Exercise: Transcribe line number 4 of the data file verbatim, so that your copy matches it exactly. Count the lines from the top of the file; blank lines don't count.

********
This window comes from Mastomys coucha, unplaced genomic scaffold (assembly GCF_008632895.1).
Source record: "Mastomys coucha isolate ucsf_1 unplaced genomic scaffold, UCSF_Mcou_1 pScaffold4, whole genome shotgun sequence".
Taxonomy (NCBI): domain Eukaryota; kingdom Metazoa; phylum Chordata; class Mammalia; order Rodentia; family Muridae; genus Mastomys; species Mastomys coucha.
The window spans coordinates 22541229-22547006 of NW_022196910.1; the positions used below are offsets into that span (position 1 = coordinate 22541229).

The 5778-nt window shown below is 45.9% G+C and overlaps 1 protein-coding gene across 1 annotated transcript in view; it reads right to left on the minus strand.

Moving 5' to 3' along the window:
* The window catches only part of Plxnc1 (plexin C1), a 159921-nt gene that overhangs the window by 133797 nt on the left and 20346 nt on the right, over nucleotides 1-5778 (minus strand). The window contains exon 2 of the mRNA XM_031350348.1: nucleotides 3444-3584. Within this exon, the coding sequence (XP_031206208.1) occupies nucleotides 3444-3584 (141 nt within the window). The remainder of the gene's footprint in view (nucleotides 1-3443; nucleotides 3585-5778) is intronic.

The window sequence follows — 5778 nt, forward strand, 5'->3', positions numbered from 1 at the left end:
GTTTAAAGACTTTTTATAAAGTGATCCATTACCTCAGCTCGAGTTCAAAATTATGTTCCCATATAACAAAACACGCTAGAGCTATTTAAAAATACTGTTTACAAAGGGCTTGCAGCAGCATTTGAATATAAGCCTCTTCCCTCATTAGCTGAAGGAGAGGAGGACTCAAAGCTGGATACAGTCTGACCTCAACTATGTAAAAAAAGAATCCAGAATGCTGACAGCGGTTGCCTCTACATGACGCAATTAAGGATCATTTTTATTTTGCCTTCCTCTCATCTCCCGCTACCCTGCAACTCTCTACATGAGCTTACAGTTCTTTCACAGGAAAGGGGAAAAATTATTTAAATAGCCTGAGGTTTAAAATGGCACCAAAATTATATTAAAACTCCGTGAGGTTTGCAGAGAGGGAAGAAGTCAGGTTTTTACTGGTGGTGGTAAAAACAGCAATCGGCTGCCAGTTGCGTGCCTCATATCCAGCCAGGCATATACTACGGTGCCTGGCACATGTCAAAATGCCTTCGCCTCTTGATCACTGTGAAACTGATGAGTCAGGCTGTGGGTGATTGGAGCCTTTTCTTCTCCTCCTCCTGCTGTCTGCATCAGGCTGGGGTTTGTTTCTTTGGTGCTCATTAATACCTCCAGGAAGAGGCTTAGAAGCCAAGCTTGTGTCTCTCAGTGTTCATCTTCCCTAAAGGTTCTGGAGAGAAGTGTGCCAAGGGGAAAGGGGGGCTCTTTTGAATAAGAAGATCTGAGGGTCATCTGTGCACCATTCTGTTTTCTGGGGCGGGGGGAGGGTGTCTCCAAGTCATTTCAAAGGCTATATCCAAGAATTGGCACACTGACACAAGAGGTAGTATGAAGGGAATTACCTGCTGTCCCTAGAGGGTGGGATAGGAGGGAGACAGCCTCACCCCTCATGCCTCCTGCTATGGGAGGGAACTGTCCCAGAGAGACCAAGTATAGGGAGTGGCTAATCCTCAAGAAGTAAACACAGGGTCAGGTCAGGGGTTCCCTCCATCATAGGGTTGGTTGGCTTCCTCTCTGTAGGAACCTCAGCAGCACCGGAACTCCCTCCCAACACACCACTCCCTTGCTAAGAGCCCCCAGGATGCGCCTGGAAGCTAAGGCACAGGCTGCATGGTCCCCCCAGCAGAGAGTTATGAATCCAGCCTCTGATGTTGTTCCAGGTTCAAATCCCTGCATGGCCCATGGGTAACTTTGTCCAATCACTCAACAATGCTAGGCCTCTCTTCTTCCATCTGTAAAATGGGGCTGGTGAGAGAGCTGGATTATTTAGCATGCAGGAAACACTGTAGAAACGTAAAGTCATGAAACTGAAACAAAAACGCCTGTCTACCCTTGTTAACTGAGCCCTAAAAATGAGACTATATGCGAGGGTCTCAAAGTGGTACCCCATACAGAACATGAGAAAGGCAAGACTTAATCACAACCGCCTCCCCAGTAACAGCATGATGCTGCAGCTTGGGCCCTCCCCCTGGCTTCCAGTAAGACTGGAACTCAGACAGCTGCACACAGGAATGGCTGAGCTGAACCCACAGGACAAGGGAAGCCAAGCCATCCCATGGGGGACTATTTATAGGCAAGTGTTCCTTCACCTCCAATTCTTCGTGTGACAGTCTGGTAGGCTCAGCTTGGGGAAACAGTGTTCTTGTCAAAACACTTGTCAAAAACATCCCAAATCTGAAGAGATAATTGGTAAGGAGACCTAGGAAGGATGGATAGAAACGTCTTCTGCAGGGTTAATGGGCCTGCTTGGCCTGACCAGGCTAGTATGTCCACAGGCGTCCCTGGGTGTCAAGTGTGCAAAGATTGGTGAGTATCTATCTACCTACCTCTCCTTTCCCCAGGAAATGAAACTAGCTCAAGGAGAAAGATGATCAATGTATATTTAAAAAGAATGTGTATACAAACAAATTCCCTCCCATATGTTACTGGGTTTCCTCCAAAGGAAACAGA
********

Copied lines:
The window spans coordinates 22541229-22547006 of NW_022196910.1; the positions used below are offsets into that span (position 1 = coordinate 22541229).